The fellow traveler I shared a space with was too riveted to an iPad to acknowledge my greeting. He was watching a college football game, drinking Bloody Marys like my Camaro drinks gasoline, and cheering at turnovers with increasing bravura. Once, glancing up from Liebling’s essays, I found him in a fighter’s pose -his right fist cocked as if. He looked closer to fifty than me, but probably knew not a whit about Bernard Hopkins and what he was risking and reaching for that very day.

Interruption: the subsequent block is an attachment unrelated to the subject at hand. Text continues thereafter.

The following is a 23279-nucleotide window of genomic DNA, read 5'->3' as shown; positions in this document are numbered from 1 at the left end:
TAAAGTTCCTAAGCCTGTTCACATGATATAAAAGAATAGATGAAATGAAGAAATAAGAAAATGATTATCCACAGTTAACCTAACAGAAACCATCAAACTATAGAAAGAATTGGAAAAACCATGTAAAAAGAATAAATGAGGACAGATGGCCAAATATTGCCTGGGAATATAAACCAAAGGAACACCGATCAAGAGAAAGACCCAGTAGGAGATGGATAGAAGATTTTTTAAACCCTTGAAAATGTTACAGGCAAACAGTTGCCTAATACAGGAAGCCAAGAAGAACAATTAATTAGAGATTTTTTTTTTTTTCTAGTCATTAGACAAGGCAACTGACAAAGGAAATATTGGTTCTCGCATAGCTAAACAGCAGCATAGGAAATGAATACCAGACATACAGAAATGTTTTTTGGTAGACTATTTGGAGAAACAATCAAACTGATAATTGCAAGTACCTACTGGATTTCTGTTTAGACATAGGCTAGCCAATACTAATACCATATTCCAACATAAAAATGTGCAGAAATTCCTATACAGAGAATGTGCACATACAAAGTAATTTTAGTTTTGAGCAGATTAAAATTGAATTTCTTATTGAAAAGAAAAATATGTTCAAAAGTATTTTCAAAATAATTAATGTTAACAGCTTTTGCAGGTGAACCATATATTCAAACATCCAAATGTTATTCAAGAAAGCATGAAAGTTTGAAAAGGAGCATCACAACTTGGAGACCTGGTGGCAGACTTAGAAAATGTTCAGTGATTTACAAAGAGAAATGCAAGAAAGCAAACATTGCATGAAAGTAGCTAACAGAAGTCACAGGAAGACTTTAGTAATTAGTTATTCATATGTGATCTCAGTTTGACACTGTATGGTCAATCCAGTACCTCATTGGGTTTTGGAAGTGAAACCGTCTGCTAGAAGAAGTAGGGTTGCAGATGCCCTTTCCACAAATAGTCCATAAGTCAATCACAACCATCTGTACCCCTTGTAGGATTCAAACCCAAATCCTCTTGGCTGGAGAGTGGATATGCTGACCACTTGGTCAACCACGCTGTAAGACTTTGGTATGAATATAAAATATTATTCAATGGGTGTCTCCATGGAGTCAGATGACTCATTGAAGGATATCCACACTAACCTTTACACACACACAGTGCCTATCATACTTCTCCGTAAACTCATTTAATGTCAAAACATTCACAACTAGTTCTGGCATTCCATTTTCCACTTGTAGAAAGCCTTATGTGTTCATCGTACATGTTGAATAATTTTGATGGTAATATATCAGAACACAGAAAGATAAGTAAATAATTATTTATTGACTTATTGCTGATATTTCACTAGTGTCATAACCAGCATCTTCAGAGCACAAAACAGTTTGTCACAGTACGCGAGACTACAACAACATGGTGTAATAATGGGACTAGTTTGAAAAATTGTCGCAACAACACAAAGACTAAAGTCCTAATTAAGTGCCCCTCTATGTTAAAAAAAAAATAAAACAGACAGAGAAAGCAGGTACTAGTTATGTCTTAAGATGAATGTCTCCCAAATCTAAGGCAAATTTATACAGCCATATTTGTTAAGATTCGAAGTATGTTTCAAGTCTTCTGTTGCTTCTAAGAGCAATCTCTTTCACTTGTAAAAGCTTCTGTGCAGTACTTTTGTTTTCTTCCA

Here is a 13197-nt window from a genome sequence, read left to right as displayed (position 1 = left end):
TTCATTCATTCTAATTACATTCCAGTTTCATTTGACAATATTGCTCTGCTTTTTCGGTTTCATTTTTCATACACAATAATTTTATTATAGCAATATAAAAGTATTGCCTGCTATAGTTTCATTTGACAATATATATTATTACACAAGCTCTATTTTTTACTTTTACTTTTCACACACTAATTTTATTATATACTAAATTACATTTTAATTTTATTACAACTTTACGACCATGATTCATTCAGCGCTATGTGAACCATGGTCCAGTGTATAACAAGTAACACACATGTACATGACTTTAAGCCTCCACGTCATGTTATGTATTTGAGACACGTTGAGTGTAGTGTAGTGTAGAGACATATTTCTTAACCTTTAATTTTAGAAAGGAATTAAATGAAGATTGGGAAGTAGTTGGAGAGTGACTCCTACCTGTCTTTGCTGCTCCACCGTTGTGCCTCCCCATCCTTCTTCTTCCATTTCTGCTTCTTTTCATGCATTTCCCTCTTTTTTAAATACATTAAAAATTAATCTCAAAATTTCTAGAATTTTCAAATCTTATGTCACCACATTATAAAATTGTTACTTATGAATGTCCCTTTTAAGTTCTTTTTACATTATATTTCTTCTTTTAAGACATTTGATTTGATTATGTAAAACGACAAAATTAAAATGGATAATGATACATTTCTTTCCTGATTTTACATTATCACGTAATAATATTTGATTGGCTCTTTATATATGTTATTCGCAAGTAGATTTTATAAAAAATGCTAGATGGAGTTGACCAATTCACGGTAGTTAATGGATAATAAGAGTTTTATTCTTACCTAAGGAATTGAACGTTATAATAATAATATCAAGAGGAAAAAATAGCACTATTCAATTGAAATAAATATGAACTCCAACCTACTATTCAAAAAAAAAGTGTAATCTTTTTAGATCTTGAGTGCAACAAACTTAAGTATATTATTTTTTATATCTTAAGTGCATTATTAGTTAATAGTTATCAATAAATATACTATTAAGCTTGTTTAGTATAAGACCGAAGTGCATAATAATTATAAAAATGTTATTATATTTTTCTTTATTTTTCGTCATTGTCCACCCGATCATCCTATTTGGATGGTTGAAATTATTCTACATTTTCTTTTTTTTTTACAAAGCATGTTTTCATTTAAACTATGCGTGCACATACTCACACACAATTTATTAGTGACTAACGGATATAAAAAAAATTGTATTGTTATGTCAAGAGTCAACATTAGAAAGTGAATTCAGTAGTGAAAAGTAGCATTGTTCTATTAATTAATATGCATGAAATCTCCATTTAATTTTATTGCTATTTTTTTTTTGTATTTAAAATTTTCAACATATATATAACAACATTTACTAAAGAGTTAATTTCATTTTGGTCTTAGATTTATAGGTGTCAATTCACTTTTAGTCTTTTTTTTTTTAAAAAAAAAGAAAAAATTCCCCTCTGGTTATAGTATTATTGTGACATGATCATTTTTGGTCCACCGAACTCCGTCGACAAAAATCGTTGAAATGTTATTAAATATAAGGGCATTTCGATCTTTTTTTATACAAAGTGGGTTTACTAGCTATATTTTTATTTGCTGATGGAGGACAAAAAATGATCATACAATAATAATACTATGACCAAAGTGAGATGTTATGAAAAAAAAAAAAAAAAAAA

My seat faced backwards. For a sentimental sort who prefers books to iPads, this gives the unwelcome feeling of being pulled kicking and screaming into the future like a reluctant astronaut. I looked out the window at the things receding behind us. At Central Falls, Rhode Island a prison appeared, sprawled behind fences and great concentric circles of barbed wire. Hopkins history. The future fighter was convicted of armed robbery when he was seventeen and his name became a number. Inmate #Y4145 spent five years at Pennsylvania’s Graterford Prison thinking about life and all that comes with it. Archie Moore also did time after stealing seven dollars from a street car. Both counted those lost years as a turning point. Both found an older mentor inside, a necessary man who showed them the ropes and blessed the boxing ring and their place in it. “It was then that I made up my mind,” Moore said. “There were two ways to go, you understand, and only two.” One was surrender and single-file between cinderblocks. The other was hope and what Moore called “the glass mountain.” Hopkins knows what that is. Many who came out of big-city housing projects will tell you it’s the black man’s experience -two steps up to slide four steps down, scratching and clawing in a desperate effort “to touch that peak with outstretched fingertips.”